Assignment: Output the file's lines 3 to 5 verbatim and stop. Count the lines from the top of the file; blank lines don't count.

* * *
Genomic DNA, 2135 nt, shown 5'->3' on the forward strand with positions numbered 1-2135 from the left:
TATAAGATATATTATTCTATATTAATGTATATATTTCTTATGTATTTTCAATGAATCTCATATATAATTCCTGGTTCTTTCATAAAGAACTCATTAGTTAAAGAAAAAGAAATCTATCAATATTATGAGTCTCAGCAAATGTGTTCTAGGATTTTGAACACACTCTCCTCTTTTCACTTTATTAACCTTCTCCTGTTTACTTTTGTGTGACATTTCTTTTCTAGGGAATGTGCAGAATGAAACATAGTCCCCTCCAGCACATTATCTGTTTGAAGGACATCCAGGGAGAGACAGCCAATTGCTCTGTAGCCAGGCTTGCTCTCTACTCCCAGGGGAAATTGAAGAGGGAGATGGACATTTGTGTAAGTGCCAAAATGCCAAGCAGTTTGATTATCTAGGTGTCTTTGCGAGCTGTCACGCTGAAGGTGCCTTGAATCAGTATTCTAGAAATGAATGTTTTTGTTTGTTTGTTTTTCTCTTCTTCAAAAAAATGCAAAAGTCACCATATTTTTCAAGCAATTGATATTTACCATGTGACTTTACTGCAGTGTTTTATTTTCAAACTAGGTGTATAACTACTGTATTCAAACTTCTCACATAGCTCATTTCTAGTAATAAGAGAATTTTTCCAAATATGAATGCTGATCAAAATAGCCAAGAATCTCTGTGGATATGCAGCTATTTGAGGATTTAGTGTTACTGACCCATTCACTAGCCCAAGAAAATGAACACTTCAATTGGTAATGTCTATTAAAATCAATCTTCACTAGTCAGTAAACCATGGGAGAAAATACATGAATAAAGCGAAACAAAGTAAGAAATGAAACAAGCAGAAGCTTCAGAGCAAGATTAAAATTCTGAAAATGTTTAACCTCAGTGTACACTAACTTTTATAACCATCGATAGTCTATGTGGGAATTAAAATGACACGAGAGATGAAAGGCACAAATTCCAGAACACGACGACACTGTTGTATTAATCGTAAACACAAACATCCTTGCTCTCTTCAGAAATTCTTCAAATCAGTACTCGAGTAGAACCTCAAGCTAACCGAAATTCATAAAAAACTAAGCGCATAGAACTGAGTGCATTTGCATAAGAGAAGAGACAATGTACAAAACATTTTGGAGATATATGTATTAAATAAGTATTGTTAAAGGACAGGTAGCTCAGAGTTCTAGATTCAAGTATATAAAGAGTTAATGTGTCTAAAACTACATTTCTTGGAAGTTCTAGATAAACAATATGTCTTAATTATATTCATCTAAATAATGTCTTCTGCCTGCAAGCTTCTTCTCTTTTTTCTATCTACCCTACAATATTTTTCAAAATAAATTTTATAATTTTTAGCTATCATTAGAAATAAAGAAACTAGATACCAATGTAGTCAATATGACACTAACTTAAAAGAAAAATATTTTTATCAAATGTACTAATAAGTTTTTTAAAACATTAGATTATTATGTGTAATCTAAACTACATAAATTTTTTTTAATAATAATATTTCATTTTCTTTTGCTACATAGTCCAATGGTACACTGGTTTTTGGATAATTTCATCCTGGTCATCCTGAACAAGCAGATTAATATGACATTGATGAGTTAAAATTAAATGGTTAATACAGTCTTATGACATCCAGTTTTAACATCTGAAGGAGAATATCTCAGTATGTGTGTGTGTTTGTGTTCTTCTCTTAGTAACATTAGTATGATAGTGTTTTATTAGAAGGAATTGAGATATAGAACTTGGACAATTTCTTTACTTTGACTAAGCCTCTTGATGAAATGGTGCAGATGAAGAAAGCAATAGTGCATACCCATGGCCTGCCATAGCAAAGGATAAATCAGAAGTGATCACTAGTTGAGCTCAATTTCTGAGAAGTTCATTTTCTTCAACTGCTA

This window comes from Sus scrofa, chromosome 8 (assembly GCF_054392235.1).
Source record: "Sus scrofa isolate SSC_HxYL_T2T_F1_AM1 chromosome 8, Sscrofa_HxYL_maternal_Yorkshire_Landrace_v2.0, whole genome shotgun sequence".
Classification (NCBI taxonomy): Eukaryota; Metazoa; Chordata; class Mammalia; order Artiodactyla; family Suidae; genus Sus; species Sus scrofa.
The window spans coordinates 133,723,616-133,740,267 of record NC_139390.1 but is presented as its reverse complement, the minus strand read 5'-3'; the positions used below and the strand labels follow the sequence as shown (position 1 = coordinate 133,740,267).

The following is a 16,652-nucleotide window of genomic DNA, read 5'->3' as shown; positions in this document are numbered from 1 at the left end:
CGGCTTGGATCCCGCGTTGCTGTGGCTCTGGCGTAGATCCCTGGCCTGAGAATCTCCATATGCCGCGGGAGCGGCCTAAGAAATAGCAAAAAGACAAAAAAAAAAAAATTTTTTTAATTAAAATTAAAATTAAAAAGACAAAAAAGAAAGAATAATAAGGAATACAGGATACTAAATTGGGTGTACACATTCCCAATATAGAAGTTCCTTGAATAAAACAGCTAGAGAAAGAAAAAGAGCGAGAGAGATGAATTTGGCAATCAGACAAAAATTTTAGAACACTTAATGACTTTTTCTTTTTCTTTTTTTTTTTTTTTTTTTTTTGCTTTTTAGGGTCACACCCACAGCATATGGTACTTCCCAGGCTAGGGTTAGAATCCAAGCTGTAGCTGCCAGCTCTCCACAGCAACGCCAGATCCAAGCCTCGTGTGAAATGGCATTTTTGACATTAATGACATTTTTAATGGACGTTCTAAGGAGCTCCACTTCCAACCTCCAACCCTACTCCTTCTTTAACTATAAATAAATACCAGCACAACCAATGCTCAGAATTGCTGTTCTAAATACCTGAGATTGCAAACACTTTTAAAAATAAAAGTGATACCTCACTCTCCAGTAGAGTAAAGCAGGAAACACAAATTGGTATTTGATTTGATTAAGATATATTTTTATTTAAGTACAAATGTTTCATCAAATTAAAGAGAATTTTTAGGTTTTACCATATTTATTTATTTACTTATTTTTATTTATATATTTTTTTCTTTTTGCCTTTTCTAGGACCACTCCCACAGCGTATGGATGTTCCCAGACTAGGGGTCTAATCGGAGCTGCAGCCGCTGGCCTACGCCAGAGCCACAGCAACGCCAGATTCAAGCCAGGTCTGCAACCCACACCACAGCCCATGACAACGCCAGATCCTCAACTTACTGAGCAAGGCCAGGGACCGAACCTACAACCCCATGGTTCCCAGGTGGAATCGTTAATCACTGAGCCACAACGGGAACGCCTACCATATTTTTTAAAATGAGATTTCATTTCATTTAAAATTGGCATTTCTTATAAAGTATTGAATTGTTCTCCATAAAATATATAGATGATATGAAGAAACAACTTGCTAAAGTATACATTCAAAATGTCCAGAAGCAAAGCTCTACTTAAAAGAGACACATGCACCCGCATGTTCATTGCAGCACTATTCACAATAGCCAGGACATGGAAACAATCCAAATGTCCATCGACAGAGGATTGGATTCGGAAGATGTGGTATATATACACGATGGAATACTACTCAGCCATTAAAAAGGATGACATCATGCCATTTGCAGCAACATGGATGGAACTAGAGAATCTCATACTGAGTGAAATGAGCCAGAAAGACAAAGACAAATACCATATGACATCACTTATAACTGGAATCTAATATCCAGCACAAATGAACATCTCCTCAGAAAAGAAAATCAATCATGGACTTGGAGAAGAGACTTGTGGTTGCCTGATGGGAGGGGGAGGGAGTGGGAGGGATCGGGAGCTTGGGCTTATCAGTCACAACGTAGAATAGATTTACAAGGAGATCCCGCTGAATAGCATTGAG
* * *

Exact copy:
This window comes from Sus scrofa, chromosome 8 (assembly GCF_054392235.1).
Source record: "Sus scrofa isolate SSC_HxYL_T2T_F1_AM1 chromosome 8, Sscrofa_HxYL_maternal_Yorkshire_Landrace_v2.0, whole genome shotgun sequence".
Classification (NCBI taxonomy): Eukaryota; Metazoa; Chordata; class Mammalia; order Artiodactyla; family Suidae; genus Sus; species Sus scrofa.